Summer is not a good time for walkers in Tenerife. The sun is at it's most powerful and this combined with the high temperatures make it very uncomfortable for walking. During this period, I usually plan which walks I want to do during the coming walking season, which I start as soon as the temperatures become a little more bearable, usually in the latter half of October. One of the last walks I did before the weather got too hot was to investigate some newly recovered and signposted paths to two springs in the Ifonche region. I had noticed the signs when walking in the area and took the opportunity to investigate them and in doing so, created a very interesting circular walk. Starting from close to the parapente launch point, at the foot of Roque de Los Bresos, I walked the camino rural before picking up the sign to the Fuente de Las Pilas in the Barranco del Rey. I have crossed the barranco at this point on many occasions in the past but never knew of the existence of the spring until the installation of the signs, so I was grateful to whoever is responsible for them. A pleasant path led me through trees and bushes initally, before descending to the rocky stream bed of the barranco, arriving a short time later at a neatly tended 'garden' surrounding the Fuente de Las Pilas. It was clear that someone was tending to the area around the spring as the plants and flowers were obviously planted and cared for. The spring flowed gently through a three-tiered rock 'water feature' creating a very peaceful and pleasing ambience. Leaving the spring, I continued along the rocky barranco floor to soon reach the top of a very dramatic dry waterfall in the Barranco del Rey. Peering over the edge was very exciting although it may not be to everyones taste as the drop is very sheer but it did give a stunning views into the deep part of the barranco below the El Refugio restaurant. Returning along the barranco, I climbed out and followed the dirt road from the restaurant to the Ifonche road, which I followed to the El Dornajo restaurant. This road is very quiet and largely traffic free so it is a pleasant walk.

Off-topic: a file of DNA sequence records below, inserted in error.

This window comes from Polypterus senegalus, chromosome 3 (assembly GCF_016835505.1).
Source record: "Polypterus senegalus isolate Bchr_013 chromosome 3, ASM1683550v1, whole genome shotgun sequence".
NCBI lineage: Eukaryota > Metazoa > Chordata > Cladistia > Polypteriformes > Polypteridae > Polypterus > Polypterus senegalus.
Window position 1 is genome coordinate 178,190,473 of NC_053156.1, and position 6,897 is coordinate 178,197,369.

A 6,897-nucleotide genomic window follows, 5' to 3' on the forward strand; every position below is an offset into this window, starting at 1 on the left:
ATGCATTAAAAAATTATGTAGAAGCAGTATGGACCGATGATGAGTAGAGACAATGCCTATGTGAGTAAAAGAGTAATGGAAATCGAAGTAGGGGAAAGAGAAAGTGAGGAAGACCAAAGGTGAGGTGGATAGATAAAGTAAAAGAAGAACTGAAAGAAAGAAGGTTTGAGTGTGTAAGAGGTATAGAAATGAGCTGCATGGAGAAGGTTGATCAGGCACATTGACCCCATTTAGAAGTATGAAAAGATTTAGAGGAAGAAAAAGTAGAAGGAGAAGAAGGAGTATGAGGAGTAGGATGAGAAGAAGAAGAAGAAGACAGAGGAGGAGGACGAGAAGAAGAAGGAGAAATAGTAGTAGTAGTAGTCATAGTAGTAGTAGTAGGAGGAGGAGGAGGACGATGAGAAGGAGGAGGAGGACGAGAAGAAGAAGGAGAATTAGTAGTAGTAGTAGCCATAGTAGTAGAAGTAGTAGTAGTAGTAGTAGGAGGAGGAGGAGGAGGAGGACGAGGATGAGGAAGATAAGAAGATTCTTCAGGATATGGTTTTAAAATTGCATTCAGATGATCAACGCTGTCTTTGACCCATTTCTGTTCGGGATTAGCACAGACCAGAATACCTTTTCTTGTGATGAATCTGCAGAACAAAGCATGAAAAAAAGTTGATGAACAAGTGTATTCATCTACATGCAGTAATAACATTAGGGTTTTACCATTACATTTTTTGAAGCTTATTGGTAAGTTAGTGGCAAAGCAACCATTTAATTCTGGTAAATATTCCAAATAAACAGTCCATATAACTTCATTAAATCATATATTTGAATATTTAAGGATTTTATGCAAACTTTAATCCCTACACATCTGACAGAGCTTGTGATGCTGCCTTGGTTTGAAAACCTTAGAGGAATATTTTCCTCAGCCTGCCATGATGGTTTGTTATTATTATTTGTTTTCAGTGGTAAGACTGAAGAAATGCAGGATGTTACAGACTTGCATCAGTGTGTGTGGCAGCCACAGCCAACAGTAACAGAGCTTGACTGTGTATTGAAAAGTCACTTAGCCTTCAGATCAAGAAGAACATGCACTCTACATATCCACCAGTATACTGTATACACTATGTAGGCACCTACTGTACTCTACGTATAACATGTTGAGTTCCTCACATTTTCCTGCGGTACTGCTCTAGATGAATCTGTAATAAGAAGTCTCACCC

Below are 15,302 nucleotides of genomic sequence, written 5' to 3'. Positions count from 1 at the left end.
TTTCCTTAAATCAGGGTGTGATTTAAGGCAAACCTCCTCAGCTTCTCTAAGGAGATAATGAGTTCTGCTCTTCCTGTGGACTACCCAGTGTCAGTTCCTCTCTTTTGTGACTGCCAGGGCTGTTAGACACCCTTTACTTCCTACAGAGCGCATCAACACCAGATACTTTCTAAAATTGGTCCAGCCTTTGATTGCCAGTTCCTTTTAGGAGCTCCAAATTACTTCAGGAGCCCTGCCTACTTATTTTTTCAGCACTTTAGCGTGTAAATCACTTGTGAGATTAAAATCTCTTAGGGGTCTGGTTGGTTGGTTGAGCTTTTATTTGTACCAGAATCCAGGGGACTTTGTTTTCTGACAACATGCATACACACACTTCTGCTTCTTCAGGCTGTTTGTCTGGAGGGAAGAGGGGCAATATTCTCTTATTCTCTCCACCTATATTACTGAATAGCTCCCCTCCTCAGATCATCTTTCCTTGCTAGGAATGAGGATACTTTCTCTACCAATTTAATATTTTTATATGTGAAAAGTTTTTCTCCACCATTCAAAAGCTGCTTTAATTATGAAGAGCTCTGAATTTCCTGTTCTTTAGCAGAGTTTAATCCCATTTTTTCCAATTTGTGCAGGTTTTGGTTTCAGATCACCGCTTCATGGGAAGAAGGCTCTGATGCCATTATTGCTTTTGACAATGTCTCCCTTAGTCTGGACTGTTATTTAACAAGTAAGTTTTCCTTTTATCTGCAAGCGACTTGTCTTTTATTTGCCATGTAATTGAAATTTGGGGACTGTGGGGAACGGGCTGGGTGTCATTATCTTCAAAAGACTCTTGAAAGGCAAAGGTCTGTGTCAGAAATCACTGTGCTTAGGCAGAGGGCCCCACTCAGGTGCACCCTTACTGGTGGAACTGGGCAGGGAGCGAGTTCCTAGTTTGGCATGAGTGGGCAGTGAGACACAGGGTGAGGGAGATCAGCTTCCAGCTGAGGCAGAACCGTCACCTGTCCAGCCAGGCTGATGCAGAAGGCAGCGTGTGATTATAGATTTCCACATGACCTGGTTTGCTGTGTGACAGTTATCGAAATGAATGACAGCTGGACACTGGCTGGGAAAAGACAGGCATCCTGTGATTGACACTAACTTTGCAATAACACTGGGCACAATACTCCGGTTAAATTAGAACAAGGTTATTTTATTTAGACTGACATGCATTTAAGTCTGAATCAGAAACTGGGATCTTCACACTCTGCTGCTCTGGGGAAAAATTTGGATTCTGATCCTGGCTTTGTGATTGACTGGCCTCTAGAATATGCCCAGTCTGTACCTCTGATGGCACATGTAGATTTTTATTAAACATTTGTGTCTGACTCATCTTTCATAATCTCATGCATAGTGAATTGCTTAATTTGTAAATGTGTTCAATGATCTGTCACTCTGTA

Sign in the Barranco del Rey

La Fuente de Las Pilas

La Fuente de Las Pilas

Top of the waterfall in the Barranco del Rey

Barranco de La Fuente

Montaña Carrasco

Cave on the newly recovered path to La Fuente El Chorillo

Leaving the road just beyond El dornajo, I followed a sign to the Barranco del Infierno and soon located a path into the Barranco de La Fuente, which is the upper section of the Barranco del Infierno. This part of the walk was very scenic with stunning views into the barranco. Where the path left the barranco to follow the Camino de Carrasco at the foot of Montaña Carrasco, I left it for a newly recovered path whose existence I had not previously suspected when walking in the area.